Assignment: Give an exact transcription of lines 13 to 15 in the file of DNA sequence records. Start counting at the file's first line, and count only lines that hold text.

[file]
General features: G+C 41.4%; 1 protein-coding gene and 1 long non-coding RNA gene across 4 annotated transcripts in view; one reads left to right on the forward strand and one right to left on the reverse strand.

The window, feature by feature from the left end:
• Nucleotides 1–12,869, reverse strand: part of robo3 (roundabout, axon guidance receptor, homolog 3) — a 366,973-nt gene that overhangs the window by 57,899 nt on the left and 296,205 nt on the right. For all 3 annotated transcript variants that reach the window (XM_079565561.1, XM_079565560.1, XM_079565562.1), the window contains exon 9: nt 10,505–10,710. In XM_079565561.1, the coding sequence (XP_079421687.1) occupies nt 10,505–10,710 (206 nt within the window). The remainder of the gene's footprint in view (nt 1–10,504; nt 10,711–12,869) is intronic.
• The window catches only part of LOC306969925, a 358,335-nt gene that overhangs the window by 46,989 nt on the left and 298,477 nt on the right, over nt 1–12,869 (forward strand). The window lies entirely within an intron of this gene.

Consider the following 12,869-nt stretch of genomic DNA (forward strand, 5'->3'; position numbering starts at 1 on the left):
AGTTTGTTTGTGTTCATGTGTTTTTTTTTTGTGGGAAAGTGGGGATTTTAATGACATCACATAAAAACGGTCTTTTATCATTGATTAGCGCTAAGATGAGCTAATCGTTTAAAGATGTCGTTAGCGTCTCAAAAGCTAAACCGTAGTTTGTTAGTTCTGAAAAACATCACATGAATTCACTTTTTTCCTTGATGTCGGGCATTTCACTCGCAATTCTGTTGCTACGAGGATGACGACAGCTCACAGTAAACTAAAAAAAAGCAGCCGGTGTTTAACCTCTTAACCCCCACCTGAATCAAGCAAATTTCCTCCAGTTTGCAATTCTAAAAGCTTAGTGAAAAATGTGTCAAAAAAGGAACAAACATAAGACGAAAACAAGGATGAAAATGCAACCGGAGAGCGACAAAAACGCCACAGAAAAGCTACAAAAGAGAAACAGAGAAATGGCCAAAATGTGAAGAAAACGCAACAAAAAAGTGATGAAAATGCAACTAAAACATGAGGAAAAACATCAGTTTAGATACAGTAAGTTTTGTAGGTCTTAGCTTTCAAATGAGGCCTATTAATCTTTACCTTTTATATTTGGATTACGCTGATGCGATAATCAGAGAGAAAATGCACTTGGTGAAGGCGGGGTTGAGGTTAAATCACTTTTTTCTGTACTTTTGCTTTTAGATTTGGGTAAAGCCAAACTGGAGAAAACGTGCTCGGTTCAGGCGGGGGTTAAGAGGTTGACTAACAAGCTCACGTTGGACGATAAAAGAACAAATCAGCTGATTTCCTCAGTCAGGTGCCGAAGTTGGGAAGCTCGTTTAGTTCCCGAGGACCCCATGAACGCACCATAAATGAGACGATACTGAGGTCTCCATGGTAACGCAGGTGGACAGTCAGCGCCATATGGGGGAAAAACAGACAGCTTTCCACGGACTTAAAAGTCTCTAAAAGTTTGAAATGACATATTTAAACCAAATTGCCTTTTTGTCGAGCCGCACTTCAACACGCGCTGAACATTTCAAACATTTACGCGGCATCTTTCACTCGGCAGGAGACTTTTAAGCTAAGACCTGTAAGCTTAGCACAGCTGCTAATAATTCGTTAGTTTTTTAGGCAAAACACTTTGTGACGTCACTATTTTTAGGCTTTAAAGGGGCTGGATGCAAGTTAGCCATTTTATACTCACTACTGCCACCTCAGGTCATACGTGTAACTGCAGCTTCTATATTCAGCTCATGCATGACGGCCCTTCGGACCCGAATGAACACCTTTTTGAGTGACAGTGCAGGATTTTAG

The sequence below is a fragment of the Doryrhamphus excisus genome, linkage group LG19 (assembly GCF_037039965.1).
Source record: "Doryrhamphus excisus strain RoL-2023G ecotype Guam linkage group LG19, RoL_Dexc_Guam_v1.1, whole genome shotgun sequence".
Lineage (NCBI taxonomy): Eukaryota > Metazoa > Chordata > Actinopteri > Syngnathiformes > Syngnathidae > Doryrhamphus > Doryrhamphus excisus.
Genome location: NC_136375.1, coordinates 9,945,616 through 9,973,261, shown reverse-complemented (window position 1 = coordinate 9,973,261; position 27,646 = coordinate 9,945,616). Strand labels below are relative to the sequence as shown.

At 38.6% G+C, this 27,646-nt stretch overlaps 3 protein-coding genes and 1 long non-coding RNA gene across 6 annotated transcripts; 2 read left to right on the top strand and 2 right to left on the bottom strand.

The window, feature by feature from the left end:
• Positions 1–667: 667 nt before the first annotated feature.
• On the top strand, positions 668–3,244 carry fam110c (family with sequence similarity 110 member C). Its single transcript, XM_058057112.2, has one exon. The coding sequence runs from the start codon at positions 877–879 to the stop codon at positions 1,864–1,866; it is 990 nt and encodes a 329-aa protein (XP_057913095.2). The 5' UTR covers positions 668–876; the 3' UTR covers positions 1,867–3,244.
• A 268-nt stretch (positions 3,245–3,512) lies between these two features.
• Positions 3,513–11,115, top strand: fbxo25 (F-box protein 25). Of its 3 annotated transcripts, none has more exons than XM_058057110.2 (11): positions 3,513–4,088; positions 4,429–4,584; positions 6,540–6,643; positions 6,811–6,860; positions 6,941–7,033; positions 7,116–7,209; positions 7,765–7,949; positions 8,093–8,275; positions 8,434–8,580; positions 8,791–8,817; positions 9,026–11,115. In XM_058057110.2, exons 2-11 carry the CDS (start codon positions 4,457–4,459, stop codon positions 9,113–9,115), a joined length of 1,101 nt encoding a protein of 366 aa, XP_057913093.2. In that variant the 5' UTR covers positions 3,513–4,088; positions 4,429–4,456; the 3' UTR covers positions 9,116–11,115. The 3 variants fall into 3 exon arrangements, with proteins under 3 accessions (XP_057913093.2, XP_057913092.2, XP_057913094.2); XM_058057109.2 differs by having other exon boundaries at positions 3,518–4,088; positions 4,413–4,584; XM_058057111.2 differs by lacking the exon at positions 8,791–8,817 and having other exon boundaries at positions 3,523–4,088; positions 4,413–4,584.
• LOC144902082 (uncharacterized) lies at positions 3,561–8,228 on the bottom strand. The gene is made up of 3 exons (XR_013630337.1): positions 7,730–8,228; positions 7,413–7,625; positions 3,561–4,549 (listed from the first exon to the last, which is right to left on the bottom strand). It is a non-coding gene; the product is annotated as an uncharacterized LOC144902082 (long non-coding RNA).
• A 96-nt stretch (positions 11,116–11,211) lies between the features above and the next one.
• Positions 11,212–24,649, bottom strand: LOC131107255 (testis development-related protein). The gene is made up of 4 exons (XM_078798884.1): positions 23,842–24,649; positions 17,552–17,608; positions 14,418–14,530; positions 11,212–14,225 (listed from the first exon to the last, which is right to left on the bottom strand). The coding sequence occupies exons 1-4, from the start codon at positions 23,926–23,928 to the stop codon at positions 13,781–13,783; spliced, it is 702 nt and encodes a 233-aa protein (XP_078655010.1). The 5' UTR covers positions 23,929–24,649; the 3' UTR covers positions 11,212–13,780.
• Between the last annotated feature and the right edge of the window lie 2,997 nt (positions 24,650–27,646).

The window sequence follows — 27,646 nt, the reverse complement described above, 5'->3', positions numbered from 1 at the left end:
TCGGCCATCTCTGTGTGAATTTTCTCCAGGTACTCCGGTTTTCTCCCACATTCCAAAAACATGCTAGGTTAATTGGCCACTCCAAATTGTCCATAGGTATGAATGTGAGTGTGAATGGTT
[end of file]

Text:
• Positions 1–667: 667 nt before the first annotated feature.
• On the top strand, positions 668–3,244 carry fam110c (family with sequence similarity 110 member C). Its single transcript, XM_058057112.2, has one exon. The coding sequence runs from the start codon at positions 877–879 to the stop codon at positions 1,864–1,866; it is 990 nt and encodes a 329-aa protein (XP_057913095.2). The 5' UTR covers positions 668–876; the 3' UTR covers positions 1,867–3,244.
• A 268-nt stretch (positions 3,245–3,512) lies between these two features.